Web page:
•  Parents Naturalized Between December 24, 1952 and   October 4, 1978 – You derived U.S. citizenship if you were unmarried, and held a green card at the time both parents were naturalized, prior to your 16 th birthday. You must also have received your green card before your 18 th birthday. If only one parent was naturalized, you could only derive citizenship if: 1) the other parent was deceased, or 2) your parents were legally separated, and the naturalized parent had custody. This applied if you were an illegitimate child of your father and had been legally legitimated or an illegitimate child of your mother, whether legitimated or not. Adopted children and stepchildren did not qualify.

•  Parents Naturalized Between October 5, 1978 and February 26, 2001 – You derived U.S. citizenship if one of your parents was a U.S. citizen when you when you were born and never ceased to be a citizen, and your other parent was naturalized prior to your 18 th birthday, and you were unmarried at the time or the naturalization of both parents occurred while you were unmarried. You must be lawfully admitted as a permanent resident in both of these cases. This applies to all children, including those who are illegitimate and adopted. However, the adoption must have occurred prior to the 16 th birthday of children born prior to December 29, 1981 or after November 14, 1986, in order for this group to have derived U.S. citizenship.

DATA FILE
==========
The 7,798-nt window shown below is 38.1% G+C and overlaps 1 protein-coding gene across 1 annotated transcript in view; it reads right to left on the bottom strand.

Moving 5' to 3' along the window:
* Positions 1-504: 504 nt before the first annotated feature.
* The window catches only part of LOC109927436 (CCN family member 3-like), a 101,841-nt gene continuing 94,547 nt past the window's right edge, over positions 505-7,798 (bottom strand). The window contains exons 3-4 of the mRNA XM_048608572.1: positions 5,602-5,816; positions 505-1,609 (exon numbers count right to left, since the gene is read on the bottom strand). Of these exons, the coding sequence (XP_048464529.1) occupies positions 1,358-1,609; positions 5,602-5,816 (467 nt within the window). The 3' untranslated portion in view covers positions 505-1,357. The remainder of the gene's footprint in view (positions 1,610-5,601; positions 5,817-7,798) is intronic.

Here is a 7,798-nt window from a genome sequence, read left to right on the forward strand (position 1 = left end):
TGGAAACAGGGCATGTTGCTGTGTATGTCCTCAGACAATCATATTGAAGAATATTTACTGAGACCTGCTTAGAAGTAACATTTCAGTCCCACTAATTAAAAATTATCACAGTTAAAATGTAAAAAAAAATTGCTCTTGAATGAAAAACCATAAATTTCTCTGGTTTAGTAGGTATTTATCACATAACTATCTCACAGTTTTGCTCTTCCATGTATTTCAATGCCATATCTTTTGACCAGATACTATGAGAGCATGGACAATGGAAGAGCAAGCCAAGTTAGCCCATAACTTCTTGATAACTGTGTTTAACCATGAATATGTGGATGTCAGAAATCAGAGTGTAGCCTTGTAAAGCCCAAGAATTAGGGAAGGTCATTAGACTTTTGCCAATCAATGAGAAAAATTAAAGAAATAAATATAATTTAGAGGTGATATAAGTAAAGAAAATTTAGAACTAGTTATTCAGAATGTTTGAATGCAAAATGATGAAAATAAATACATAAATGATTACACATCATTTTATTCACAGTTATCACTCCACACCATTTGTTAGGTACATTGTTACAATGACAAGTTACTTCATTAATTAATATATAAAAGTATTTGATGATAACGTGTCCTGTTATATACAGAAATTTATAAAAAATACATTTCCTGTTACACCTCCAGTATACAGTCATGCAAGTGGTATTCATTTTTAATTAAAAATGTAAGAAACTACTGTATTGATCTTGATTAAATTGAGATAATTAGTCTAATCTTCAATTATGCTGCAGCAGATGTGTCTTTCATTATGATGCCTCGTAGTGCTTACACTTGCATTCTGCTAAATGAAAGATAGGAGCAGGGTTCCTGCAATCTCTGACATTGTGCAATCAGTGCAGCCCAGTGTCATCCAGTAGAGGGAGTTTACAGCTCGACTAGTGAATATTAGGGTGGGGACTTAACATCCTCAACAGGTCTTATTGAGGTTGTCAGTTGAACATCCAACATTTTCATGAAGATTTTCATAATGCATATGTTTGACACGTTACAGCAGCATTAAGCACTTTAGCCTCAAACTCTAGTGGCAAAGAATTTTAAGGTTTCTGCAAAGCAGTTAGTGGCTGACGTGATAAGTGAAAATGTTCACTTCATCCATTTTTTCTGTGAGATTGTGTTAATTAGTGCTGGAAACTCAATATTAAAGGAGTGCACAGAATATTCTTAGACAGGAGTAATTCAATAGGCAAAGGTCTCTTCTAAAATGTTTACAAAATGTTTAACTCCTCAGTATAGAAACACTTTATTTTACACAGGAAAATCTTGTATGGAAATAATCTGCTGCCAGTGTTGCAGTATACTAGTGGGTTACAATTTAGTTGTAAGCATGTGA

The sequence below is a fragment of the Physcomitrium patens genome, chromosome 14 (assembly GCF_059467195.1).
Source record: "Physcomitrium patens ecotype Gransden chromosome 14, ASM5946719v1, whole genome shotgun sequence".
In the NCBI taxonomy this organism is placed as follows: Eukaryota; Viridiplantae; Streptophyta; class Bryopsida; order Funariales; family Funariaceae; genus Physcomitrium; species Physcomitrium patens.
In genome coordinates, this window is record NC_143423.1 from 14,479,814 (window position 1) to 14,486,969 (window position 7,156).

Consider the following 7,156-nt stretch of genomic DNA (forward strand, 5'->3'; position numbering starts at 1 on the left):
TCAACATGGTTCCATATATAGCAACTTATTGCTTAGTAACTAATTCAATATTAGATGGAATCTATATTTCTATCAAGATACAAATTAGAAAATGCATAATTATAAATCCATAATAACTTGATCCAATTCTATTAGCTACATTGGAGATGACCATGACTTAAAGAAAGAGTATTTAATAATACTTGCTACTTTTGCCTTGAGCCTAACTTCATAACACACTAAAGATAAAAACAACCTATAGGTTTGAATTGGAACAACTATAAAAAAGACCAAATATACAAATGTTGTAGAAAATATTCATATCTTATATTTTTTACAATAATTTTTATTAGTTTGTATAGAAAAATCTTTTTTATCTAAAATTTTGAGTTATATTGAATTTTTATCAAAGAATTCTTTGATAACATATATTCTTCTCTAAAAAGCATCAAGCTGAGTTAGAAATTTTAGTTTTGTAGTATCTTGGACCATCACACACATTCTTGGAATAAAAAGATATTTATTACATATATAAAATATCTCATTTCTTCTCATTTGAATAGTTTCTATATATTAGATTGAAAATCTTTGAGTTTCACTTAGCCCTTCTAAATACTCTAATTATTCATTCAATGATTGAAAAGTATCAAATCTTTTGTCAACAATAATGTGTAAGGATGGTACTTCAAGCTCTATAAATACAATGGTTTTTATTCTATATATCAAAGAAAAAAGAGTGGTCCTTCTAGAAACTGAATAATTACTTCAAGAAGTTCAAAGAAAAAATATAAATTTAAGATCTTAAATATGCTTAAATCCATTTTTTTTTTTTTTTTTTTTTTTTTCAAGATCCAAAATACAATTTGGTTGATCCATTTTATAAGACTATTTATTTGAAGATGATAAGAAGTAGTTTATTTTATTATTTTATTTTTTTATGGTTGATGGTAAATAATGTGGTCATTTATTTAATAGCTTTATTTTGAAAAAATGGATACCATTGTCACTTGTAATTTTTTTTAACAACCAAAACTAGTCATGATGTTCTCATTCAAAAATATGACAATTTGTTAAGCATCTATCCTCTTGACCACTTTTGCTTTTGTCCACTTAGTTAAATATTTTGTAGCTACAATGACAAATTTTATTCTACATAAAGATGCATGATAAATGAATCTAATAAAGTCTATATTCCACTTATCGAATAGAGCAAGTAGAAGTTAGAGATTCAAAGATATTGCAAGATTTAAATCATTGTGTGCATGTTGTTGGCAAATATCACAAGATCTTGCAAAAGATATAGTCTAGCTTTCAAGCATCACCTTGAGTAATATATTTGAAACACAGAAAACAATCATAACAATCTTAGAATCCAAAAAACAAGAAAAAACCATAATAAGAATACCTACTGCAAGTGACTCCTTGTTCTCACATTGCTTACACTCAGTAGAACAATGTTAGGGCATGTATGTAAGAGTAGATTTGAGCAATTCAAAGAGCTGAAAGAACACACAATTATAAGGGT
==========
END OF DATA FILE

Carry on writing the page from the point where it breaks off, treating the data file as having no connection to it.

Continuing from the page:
•  Parent Born in U.S. or Naturalized February 27, 2001 to the Present –   You derived citizenship if one of your parents was born in the U.S. or naturalized prior to your 18 th birthday while you were living in the U.S., in the legal and physical custody of that parent. You must also have held a green card. This law applies to both natural and adopted children. Children who live abroad may also acquire citizenship through a citizen parent. The child must be under 18 and the parent must have lived in the U.S. for 5 years, at least two of which were after the age of 14. In addition, the children in this situation must enter the U.S. with a nonimmigrant visa and apply to the INS for a certificate of citizenship.

•  ELIGIBILITY FOR NATURALIZATION BY APPLICATION

A person who meets certain requirements, which include residence, presence, good moral character, legal status, and is 18 years of age or older, may file an application to become a naturalized U.S. citizen. To qualify for Naturalization, applicants must meet the following criteria: